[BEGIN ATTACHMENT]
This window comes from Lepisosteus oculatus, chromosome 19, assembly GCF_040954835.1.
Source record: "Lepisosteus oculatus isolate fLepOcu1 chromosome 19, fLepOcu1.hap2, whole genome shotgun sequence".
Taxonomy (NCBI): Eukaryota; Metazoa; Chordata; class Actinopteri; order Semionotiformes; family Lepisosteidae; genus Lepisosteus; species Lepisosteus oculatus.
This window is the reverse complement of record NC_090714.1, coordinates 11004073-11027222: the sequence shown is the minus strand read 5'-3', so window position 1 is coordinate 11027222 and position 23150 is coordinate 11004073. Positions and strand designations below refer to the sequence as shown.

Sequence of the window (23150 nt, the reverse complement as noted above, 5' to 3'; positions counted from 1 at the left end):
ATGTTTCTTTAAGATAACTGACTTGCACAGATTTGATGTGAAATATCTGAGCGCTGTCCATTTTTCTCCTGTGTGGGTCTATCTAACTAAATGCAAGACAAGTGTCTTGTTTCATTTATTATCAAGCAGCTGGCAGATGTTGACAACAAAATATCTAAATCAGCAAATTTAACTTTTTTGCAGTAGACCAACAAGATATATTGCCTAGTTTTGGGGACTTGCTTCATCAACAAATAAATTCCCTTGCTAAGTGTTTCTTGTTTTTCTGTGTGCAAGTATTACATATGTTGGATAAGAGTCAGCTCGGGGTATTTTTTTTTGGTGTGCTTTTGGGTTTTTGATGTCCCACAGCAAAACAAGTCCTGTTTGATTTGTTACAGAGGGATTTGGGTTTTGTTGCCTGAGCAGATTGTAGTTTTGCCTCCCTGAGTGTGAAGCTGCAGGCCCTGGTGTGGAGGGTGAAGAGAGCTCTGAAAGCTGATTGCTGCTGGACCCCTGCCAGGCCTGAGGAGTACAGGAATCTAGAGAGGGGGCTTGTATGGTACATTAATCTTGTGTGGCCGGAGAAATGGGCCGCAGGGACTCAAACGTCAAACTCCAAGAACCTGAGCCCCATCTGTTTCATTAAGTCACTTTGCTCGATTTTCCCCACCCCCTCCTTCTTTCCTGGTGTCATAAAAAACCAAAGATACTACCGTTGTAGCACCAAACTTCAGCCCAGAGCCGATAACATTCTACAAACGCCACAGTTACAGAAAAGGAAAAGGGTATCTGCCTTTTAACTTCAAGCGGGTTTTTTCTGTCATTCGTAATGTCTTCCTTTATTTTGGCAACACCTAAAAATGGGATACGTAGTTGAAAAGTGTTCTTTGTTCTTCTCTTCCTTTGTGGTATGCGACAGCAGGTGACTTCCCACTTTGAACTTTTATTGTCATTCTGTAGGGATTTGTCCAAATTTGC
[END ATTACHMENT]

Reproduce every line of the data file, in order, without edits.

This window comes from Lepisosteus oculatus, chromosome 19, assembly GCF_040954835.1.
Source record: "Lepisosteus oculatus isolate fLepOcu1 chromosome 19, fLepOcu1.hap2, whole genome shotgun sequence".
Taxonomy (NCBI): Eukaryota; Metazoa; Chordata; class Actinopteri; order Semionotiformes; family Lepisosteidae; genus Lepisosteus; species Lepisosteus oculatus.
This window is the reverse complement of record NC_090714.1, coordinates 11004073-11027222: the sequence shown is the minus strand read 5'-3', so window position 1 is coordinate 11027222 and position 23150 is coordinate 11004073. Positions and strand designations below refer to the sequence as shown.

Sequence of the window (23150 nt, the reverse complement as noted above, 5' to 3'; positions counted from 1 at the left end):
ATGTTTCTTTAAGATAACTGACTTGCACAGATTTGATGTGAAATATCTGAGCGCTGTCCATTTTTCTCCTGTGTGGGTCTATCTAACTAAATGCAAGACAAGTGTCTTGTTTCATTTATTATCAAGCAGCTGGCAGATGTTGACAACAAAATATCTAAATCAGCAAATTTAACTTTTTTGCAGTAGACCAACAAGATATATTGCCTAGTTTTGGGGACTTGCTTCATCAACAAATAAATTCCCTTGCTAAGTGTTTCTTGTTTTTCTGTGTGCAAGTATTACATATGTTGGATAAGAGTCAGCTCGGGGTATTTTTTTTTGGTGTGCTTTTGGGTTTTTGATGTCCCACAGCAAAACAAGTCCTGTTTGATTTGTTACAGAGGGATTTGGGTTTTGTTGCCTGAGCAGATTGTAGTTTTGCCTCCCTGAGTGTGAAGCTGCAGGCCCTGGTGTGGAGGGTGAAGAGAGCTCTGAAAGCTGATTGCTGCTGGACCCCTGCCAGGCCTGAGGAGTACAGGAATCTAGAGAGGGGGCTTGTATGGTACATTAATCTTGTGTGGCCGGAGAAATGGGCCGCAGGGACTCAAACGTCAAACTCCAAGAACCTGAGCCCCATCTGTTTCATTAAGTCACTTTGCTCGATTTTCCCCACCCCCTCCTTCTTTCCTGGTGTCATAAAAAACCAAAGATACTACCGTTGTAGCACCAAACTTCAGCCCAGAGCCGATAACATTCTACAAACGCCACAGTTACAGAAAAGGAAAAGGGTATCTGCCTTTTAACTTCAAGCGGGTTTTTTCTGTCATTCGTAATGTCTTCCTTTATTTTGGCAACACCTAAAAATGGGATACGTAGTTGAAAAGTGTTCTTTGTTCTTCTCTTCCTTTGTGGTATGCGACAGCAGGTGACTTCCCACTTTGAACTTTTATTGTCATTCTGTAGGGATTTGTCCAAATTTGC